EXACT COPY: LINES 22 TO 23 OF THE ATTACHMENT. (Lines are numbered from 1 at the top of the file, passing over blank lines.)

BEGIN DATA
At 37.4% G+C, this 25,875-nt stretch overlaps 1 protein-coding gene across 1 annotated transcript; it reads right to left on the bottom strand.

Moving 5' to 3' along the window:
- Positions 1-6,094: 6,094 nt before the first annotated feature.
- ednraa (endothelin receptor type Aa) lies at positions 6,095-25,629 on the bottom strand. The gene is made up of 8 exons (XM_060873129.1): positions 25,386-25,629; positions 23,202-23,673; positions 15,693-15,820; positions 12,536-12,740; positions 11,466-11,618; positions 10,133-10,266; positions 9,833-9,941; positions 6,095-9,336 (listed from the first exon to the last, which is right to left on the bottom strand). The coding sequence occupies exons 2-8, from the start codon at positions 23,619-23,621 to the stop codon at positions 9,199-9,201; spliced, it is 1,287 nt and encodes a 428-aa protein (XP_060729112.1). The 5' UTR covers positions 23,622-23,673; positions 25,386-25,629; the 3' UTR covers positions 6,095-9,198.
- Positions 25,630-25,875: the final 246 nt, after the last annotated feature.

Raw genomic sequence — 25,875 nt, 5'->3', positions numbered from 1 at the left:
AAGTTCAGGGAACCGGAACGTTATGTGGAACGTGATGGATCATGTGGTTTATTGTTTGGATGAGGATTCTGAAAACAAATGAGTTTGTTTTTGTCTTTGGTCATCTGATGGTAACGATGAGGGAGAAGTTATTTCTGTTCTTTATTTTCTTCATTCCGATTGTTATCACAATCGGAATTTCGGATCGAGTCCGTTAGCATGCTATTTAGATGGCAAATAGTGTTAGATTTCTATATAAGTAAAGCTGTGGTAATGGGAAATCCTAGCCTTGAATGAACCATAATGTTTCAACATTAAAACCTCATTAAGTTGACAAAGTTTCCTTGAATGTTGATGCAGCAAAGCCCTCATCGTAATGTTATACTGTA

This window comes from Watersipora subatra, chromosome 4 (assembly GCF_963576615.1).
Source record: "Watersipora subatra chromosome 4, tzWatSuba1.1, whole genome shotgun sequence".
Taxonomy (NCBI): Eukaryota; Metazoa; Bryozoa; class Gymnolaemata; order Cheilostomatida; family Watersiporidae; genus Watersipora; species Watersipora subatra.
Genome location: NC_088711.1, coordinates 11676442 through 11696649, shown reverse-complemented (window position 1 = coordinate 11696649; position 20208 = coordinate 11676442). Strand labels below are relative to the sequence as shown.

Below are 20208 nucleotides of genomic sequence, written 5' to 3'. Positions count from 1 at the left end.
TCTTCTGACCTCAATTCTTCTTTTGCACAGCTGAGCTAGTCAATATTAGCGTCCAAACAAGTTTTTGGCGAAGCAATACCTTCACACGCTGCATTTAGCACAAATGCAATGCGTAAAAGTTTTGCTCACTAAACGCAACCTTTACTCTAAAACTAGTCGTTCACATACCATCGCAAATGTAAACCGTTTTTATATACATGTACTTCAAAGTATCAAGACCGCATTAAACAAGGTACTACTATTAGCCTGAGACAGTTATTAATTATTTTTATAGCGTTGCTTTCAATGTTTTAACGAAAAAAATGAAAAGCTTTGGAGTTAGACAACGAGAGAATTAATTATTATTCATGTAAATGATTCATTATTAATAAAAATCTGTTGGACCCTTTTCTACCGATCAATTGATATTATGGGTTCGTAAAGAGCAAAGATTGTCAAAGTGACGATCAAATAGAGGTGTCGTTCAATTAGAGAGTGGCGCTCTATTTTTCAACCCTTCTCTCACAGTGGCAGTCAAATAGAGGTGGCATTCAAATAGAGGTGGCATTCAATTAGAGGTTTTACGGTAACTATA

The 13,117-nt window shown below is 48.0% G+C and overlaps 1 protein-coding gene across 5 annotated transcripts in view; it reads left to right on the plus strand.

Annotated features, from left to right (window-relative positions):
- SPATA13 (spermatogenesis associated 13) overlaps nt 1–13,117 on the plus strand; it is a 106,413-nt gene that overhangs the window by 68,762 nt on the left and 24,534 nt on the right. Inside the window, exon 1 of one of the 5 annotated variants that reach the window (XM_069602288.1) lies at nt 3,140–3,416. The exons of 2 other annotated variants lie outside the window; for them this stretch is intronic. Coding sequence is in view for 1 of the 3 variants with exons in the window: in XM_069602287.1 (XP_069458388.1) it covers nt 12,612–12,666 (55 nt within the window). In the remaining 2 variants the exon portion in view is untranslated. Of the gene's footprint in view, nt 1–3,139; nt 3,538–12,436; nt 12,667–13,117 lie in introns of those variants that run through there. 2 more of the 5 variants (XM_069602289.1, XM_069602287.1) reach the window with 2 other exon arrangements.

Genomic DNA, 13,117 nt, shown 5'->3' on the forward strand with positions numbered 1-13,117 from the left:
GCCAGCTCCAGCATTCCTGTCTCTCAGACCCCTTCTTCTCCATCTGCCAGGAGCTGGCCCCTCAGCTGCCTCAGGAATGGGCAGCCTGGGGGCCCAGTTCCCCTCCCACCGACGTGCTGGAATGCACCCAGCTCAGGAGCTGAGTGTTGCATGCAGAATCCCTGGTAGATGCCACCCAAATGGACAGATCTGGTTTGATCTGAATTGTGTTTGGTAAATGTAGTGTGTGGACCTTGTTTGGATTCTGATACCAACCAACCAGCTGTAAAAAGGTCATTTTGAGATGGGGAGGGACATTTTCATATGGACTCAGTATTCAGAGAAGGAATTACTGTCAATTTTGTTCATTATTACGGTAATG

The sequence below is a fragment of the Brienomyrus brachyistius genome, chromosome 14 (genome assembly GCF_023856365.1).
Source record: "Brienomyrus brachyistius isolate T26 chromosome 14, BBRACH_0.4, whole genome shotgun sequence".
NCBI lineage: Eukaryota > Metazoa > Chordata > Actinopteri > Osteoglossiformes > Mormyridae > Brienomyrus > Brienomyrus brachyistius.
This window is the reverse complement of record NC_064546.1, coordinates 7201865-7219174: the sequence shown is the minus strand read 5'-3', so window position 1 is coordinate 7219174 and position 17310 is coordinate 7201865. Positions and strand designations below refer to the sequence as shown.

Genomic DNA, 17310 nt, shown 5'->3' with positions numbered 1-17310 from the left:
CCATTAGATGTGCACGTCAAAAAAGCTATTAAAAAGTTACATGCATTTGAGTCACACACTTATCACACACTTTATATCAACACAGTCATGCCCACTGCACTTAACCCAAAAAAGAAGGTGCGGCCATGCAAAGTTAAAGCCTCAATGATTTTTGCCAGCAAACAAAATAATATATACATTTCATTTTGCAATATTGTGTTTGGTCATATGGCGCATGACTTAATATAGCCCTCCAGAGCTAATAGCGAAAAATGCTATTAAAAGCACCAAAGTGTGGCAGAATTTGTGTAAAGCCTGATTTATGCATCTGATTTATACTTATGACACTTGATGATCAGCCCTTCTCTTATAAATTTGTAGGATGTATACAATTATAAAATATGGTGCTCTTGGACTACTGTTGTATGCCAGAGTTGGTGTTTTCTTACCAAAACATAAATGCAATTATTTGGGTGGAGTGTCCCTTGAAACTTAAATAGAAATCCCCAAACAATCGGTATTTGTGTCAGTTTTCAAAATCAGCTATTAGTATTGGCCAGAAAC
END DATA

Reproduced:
This window is the reverse complement of record NC_064546.1, coordinates 7201865-7219174: the sequence shown is the minus strand read 5'-3', so window position 1 is coordinate 7219174 and position 17310 is coordinate 7201865. Positions and strand designations below refer to the sequence as shown.

Genomic DNA, 17310 nt, shown 5'->3' with positions numbered 1-17310 from the left: